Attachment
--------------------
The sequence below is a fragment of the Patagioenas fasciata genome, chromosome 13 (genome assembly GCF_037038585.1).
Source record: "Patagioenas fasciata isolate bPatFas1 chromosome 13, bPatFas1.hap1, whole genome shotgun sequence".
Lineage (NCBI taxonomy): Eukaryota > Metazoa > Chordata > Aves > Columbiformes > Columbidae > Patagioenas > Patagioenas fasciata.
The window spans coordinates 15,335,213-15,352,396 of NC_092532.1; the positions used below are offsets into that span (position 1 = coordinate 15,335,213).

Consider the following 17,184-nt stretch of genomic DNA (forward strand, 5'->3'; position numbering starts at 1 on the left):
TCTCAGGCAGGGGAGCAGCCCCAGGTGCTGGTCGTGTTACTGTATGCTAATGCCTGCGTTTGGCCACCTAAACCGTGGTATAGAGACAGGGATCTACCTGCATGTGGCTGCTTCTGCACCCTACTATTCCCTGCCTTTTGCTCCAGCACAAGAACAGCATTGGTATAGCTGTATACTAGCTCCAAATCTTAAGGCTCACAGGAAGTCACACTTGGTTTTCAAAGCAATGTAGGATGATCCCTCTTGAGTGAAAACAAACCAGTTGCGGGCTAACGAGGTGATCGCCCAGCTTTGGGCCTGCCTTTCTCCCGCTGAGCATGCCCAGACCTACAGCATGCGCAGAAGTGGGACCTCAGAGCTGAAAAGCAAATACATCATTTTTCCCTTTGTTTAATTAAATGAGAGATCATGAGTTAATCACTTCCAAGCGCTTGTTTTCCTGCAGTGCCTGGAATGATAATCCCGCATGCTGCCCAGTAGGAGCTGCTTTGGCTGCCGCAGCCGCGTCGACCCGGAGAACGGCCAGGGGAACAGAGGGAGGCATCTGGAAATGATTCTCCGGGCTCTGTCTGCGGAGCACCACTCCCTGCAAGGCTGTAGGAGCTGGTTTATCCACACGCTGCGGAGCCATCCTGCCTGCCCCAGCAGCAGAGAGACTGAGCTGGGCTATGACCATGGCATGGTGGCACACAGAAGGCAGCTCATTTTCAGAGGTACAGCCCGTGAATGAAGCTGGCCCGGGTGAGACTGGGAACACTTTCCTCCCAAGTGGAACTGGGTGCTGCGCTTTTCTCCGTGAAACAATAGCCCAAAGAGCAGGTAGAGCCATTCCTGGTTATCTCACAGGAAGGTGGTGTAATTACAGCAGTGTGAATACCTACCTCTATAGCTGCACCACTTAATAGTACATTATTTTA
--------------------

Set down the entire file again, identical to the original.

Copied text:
The sequence below is a fragment of the Patagioenas fasciata genome, chromosome 13 (genome assembly GCF_037038585.1).
Source record: "Patagioenas fasciata isolate bPatFas1 chromosome 13, bPatFas1.hap1, whole genome shotgun sequence".
Lineage (NCBI taxonomy): Eukaryota > Metazoa > Chordata > Aves > Columbiformes > Columbidae > Patagioenas > Patagioenas fasciata.
The window spans coordinates 15,335,213-15,352,396 of NC_092532.1; the positions used below are offsets into that span (position 1 = coordinate 15,335,213).

Consider the following 17,184-nt stretch of genomic DNA (forward strand, 5'->3'; position numbering starts at 1 on the left):
TCTCAGGCAGGGGAGCAGCCCCAGGTGCTGGTCGTGTTACTGTATGCTAATGCCTGCGTTTGGCCACCTAAACCGTGGTATAGAGACAGGGATCTACCTGCATGTGGCTGCTTCTGCACCCTACTATTCCCTGCCTTTTGCTCCAGCACAAGAACAGCATTGGTATAGCTGTATACTAGCTCCAAATCTTAAGGCTCACAGGAAGTCACACTTGGTTTTCAAAGCAATGTAGGATGATCCCTCTTGAGTGAAAACAAACCAGTTGCGGGCTAACGAGGTGATCGCCCAGCTTTGGGCCTGCCTTTCTCCCGCTGAGCATGCCCAGACCTACAGCATGCGCAGAAGTGGGACCTCAGAGCTGAAAAGCAAATACATCATTTTTCCCTTTGTTTAATTAAATGAGAGATCATGAGTTAATCACTTCCAAGCGCTTGTTTTCCTGCAGTGCCTGGAATGATAATCCCGCATGCTGCCCAGTAGGAGCTGCTTTGGCTGCCGCAGCCGCGTCGACCCGGAGAACGGCCAGGGGAACAGAGGGAGGCATCTGGAAATGATTCTCCGGGCTCTGTCTGCGGAGCACCACTCCCTGCAAGGCTGTAGGAGCTGGTTTATCCACACGCTGCGGAGCCATCCTGCCTGCCCCAGCAGCAGAGAGACTGAGCTGGGCTATGACCATGGCATGGTGGCACACAGAAGGCAGCTCATTTTCAGAGGTACAGCCCGTGAATGAAGCTGGCCCGGGTGAGACTGGGAACACTTTCCTCCCAAGTGGAACTGGGTGCTGCGCTTTTCTCCGTGAAACAATAGCCCAAAGAGCAGGTAGAGCCATTCCTGGTTATCTCACAGGAAGGTGGTGTAATTACAGCAGTGTGAATACCTACCTCTATAGCTGCACCACTTAATAGTACATTATTTTA